The Olympics: Power. Pushing limits. Victory.

It’s easy to be inspired by heroic athleticism.

It’s difficult to achieve.

So what does it really take to become the oldest Olympic gold medal cyclist winner (Kristin Armstrong), the greatest gymnast ever (Simone Biles), the most decorated Olympian of all time (Michael Phelps)?

And—I always ask myself—what can we mere mortals learn from Olympic champions that can be applied to creating a better life and business for us, our clients, and our world?

Here are my three unconventional takeaways from Rio’s best.

Take things one step at a time

During an interview with The New York Times back in February, Simone Biles let a reporter read her list of goals. Most items consisted of simple things like becoming more consistent on the uneven bars. There were no goals for winning gold medals. The closest thing to a big target was simply to make the Olympic team. “That’s all?” said her mother. “Just make the team?” “Yep,” said Simone. “I’ll update the list if I need to later.” In my own life I’m frequently so overwhelmed by the big things that I choke before I even get started. Biles just worries about the next thing. I want to be like Biles.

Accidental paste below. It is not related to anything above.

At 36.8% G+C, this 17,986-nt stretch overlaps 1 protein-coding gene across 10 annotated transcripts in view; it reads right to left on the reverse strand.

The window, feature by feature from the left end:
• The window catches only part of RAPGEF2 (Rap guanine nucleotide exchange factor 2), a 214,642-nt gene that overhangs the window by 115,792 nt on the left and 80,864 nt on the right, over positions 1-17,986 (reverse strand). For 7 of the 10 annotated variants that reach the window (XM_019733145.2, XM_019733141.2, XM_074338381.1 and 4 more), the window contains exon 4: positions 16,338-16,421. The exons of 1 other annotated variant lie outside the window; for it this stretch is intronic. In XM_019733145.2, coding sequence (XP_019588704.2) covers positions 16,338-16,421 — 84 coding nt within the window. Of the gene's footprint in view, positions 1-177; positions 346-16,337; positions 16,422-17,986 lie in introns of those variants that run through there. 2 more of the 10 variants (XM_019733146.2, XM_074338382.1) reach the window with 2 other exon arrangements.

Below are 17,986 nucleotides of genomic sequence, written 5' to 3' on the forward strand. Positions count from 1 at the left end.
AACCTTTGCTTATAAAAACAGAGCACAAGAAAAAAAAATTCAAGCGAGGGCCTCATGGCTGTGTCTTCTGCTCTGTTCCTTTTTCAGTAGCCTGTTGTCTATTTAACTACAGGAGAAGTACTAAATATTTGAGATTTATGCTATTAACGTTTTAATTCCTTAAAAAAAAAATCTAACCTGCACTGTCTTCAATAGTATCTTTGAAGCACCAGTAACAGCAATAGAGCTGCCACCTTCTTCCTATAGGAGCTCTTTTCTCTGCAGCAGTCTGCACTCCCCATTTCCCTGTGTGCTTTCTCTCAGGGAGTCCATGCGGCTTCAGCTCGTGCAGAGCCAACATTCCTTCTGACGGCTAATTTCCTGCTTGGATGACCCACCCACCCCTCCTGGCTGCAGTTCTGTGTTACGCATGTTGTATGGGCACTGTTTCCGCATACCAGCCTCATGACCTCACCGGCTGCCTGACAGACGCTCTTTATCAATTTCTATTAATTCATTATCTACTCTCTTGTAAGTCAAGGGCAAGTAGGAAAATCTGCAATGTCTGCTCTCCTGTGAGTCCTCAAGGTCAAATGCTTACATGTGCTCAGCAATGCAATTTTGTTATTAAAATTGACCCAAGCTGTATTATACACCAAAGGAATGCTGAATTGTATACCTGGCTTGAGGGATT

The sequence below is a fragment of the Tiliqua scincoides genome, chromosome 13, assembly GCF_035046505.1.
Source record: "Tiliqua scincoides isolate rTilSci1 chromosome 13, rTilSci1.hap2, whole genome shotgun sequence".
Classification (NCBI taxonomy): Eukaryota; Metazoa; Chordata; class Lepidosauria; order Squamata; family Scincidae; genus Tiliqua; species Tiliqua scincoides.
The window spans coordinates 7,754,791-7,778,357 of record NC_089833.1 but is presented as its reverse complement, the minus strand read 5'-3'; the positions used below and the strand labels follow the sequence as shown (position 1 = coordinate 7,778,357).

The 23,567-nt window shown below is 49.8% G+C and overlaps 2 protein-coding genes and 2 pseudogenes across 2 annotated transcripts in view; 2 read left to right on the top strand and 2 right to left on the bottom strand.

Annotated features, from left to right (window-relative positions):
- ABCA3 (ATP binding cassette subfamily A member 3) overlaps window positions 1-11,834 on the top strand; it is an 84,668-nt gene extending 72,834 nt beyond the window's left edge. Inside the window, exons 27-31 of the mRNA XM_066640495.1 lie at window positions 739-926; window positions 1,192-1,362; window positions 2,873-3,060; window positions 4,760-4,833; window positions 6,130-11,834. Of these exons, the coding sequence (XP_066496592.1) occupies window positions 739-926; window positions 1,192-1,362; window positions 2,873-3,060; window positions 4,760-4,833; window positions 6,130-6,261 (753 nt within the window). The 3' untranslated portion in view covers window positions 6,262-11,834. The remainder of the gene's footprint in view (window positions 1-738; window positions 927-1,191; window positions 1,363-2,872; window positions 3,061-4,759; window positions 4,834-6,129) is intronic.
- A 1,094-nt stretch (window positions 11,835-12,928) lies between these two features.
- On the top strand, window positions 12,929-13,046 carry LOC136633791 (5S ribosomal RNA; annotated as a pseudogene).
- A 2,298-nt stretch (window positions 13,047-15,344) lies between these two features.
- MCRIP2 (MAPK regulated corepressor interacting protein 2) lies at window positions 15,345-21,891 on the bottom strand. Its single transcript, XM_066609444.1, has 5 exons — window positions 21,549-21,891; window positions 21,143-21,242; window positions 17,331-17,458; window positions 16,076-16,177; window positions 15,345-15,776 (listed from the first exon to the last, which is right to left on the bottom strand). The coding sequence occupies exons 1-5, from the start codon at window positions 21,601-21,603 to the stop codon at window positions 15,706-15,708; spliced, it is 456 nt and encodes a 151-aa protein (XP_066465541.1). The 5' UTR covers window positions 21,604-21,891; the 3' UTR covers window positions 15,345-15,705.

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Focus on balance

In an interview I saw with Kristin Armstrong, I found it odd when she said, “My secret weapon is being a mother.” Armstrong also credited her success with the hospital job she holds. I thought that being a mother or working would distract from the time and effort it would take to be a top performing athlete. Not the case. For Armstrong, success comes from her ability to move from one thing to another. It keeps her focussed. “Balance is my secret weapon,” she said. In my own life I sometimes feel like I need to focus exclusively on building my business to the exclusion of other things like diet or exercise. Those can wait for later, I tell myself. Not according to Armstrong. I want to be like Armstrong.

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Quit

If there are any further lessons required in the need for balance, then we need look no further than Michael Phelps. After the 2012 London games Phelps, as most of us know, retired. He had accomplished all his goals, he said. Then he ended up in rehab. One of the crucial things he said that he learned during that time in recovery was that he used to only see himself “as an athlete … but not as a human being.” It took quitting to get his life in balance. Now, “I’m back to being the little kid who once said anything is possible,” he told UK’s Daily Mail. When I get overwhelmed, I want to have the courage to quit and get perspective. I want to be like Phelps.

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The advice offered by Biles, Armstrong, and Phelps amounts to one message: Don’t get over-hyped by the pressure to do great things. This is advice I can use. And I hope you can too.

I can get caught up in thinking that I must run full throttle constantly but, actually, great champions take life step by step. That's a relief! Of course, champions still finish their work. “Easy does it, but do it,” is a helpful phrase I heard recently that seems to apply best.

If it’s good enough for Phelps, Armstrong, and Biles, it’s good enough for me.

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